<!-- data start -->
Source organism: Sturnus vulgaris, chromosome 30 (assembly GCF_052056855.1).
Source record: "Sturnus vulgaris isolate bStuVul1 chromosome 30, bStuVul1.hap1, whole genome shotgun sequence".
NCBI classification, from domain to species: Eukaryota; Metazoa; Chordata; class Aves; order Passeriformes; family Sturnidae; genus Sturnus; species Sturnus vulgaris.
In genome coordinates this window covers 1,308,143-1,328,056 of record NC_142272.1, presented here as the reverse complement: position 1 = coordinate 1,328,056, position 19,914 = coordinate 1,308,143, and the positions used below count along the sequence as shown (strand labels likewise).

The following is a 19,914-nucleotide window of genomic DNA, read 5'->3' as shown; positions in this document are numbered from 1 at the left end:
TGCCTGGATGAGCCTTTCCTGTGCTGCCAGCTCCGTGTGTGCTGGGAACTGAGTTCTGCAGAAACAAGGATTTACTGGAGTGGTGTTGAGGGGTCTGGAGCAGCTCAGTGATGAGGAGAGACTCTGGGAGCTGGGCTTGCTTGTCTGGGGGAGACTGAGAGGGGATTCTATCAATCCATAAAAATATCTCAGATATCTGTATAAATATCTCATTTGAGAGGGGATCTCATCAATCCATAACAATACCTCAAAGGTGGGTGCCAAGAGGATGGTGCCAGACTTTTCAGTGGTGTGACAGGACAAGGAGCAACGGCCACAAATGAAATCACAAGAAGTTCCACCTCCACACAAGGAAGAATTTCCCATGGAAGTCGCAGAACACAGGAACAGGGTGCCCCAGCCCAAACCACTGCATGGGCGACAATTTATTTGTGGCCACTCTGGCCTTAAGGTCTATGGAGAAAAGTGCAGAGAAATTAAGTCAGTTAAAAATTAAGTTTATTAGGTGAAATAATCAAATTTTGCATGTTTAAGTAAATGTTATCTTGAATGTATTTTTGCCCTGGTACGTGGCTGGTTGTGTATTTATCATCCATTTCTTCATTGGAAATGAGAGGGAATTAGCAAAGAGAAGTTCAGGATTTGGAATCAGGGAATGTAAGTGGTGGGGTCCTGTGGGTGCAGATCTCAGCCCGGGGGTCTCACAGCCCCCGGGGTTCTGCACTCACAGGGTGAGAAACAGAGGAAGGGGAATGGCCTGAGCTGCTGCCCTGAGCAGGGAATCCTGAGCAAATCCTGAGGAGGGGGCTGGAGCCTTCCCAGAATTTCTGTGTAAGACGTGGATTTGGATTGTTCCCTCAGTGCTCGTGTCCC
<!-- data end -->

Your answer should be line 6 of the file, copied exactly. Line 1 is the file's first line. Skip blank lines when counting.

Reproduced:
TGCCTGGATGAGCCTTTCCTGTGCTGCCAGCTCCGTGTGTGCTGGGAACTGAGTTCTGCAGAAACAAGGATTTACTGGAGTGGTGTTGAGGGGTCTGGAGCAGCTCAGTGATGAGGAGAGACTCTGGGAGCTGGGCTTGCTTGTCTGGGGGAGACTGAGAGGGGATTCTATCAATCCATAAAAATATCTCAGATATCTGTATAAATATCTCATTTGAGAGGGGATCTCATCAATCCATAACAATACCTCAAAGGTGGGTGCCAAGAGGATGGTGCCAGACTTTTCAGTGGTGTGACAGGACAAGGAGCAACGGCCACAAATGAAATCACAAGAAGTTCCACCTCCACACAAGGAAGAATTTCCCATGGAAGTCGCAGAACACAGGAACAGGGTGCCCCAGCCCAAACCACTGCATGGGCGACAATTTATTTGTGGCCACTCTGGCCTTAAGGTCTATGGAGAAAAGTGCAGAGAAATTAAGTCAGTTAAAAATTAAGTTTATTAGGTGAAATAATCAAATTTTGCATGTTTAAGTAAATGTTATCTTGAATGTATTTTTGCCCTGGTACGTGGCTGGTTGTGTATTTATCATCCATTTCTTCATTGGAAATGAGAGGGAATTAGCAAAGAGAAGTTCAGGATTTGGAATCAGGGAATGTAAGTGGTGGGGTCCTGTGGGTGCAGATCTCAGCCCGGGGGTCTCACAGCCCCCGGGGTTCTGCACTCACAGGGTGAGAAACAGAGGAAGGGGAATGGCCTGAGCTGCTGCCCTGAGCAGGGAATCCTGAGCAAATCCTGAGGAGGGGGCTGGAGCCTTCCCAGAATTTCTGTGTAAGACGTGGATTTGGATTGTTCCCTCAGTGCTCGTGTCCC